Owing to the HR technology growth predicted over the next decade, this will have to change – and companies will look to hire technology experts as leaders within their HR and People teams.
3. Head of Behavioral Science
We’ve already mentioned the vast amount of People data already being collected.
While a data scientist can help to collect, store and analyse this data, it’ll be up to dedicated scientists to interpret it in order to drive behavioral changes within organisations.
With so much data available, a head of behavioral science’s position will no doubt need to straddle the line between technology and people.
They will certainly find no shortage of data: 40% of the HR leaders we asked said they were continuously collecting data about their employees’ performance, while 47% plan to start collecting it within a year.
4. Communications and Marketing Lead
There’s a striking disconnect between the perceived importance of marketing skills in HR and People teams, and how many actually had these skills.
Our research found that 73% thought the skills would be useful within three years, but only 30% of teams had already hired marketing professionals.
A marketing and communications expert could help your organisation to acquire these staff through targeted campaigns – they may also find themselves responsible for managing company assets such as your website, blog and social media accounts.
5. Head of Creativity
Similar to the marketing lead, the head of creativity will be responsible for ensuring your organisation’s HR and People team is perceived as innovative and forward-thinking, and that your company is an exciting and fulfilling place to work.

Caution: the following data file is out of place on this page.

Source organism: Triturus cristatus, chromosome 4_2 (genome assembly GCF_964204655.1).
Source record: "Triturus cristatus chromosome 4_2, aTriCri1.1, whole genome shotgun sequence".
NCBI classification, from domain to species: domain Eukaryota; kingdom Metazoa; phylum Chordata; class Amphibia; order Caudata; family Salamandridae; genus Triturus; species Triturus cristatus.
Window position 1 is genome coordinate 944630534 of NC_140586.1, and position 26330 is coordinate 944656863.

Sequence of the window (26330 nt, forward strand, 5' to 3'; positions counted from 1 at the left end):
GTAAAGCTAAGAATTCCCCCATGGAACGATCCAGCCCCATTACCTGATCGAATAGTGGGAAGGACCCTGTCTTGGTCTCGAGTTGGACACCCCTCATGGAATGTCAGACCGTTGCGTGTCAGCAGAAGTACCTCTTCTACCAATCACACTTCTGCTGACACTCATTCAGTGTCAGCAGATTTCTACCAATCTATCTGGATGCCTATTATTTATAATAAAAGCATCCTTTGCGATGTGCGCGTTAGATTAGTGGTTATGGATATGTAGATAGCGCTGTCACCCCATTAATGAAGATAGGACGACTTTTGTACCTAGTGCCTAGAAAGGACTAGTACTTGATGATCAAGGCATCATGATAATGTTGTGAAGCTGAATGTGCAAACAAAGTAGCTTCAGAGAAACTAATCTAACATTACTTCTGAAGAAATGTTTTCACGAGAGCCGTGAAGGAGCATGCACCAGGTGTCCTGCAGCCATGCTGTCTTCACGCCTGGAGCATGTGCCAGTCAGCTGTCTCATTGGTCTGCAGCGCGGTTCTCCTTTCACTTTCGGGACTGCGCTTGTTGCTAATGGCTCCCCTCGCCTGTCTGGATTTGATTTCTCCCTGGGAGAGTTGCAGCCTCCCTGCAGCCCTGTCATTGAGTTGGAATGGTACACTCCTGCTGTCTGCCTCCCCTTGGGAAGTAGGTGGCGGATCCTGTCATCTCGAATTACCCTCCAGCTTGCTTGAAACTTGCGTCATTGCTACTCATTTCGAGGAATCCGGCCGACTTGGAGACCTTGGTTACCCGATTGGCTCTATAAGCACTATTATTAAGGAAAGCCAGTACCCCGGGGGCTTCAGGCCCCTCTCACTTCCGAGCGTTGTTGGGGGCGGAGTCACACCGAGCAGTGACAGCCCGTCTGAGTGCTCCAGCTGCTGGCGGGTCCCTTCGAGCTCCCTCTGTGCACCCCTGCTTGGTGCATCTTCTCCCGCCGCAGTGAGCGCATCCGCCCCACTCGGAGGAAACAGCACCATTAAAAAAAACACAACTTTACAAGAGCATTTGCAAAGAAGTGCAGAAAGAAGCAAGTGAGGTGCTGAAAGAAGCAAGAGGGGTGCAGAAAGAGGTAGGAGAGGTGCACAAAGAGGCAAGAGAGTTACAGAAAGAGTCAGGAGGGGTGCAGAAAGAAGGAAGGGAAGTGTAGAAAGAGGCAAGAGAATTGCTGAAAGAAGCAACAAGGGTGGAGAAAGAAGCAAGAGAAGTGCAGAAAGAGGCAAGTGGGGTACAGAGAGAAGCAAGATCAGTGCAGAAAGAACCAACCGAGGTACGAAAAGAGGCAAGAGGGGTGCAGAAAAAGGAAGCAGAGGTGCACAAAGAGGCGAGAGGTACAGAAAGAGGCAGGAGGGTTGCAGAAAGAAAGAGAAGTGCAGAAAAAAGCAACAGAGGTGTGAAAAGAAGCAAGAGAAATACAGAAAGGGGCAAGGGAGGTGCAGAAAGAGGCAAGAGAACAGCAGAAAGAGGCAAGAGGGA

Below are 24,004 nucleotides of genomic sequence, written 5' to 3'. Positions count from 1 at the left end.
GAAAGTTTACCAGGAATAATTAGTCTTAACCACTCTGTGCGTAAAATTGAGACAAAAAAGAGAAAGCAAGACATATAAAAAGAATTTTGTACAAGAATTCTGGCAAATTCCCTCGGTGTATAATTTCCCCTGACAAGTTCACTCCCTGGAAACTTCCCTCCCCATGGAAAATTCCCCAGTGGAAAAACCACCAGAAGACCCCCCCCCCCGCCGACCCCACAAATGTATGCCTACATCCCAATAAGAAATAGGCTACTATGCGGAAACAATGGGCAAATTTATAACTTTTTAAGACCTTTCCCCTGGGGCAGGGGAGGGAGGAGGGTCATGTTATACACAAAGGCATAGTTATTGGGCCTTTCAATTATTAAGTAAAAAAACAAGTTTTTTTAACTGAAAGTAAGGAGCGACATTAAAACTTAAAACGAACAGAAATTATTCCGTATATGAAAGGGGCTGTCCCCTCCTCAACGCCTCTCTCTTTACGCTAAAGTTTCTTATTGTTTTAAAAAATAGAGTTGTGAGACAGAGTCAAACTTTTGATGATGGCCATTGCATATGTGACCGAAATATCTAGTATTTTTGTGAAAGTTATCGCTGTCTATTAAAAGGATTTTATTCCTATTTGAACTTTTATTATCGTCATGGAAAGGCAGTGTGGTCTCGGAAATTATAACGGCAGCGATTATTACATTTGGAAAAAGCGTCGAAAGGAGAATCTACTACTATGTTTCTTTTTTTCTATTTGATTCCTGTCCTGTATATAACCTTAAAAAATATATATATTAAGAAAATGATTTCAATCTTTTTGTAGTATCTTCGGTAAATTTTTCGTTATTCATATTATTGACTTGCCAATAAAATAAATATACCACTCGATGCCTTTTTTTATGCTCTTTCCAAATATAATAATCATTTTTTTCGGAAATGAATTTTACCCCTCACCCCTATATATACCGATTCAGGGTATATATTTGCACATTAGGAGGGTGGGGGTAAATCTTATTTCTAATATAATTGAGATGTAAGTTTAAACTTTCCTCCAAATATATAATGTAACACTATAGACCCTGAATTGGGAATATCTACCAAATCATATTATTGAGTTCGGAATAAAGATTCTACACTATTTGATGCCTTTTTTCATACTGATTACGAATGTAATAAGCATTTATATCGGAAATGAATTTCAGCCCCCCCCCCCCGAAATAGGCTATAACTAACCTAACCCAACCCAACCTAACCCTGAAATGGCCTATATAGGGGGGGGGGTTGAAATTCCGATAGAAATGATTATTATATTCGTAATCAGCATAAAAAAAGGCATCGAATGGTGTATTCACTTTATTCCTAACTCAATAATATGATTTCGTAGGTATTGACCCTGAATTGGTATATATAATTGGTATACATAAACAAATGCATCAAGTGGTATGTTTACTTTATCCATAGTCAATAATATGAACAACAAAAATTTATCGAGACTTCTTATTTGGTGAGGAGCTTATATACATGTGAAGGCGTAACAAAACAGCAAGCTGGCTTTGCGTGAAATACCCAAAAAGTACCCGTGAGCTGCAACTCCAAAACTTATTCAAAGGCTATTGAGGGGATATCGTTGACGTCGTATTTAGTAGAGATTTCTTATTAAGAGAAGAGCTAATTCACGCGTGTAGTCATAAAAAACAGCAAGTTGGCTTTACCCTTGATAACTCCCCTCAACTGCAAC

The head of creativity will need experience in creating campaigns using video, digital and perhaps other media.
They’ll also need to bring creative ideas for how to improve the employee experience at the company.
Our panel agrees: 73% of HR leaders we surveyed said creativity will be an important skill within three years.
6. Head of Employee Wellbeing
In the 2010s, mental health and wellbeing at work became a huge conversation among HR and People professionals.
With stress and burnout costing organisations their top talent, and new ways of working – such as flexible and remote working – becoming increasingly popular in People-driven companies, we expect to see further growth in these areas.
Yet, only 37% of the HR and People professionals we asked said they had implemented a holistic wellness programme in their organisation, so there’s plenty of potential.
However, rather than go it alone, we believe organisations will need professionals who can take responsibility for overseeing the wellbeing of the whole workforce, making changes to the organisation that benefit mental health and wellness.
What do you think?
What HR and People roles do you think will become essential over the next decade? Will your organization look to hire new key HR and People experts, or will you try to upskill your organisation? Let us know in the comments below.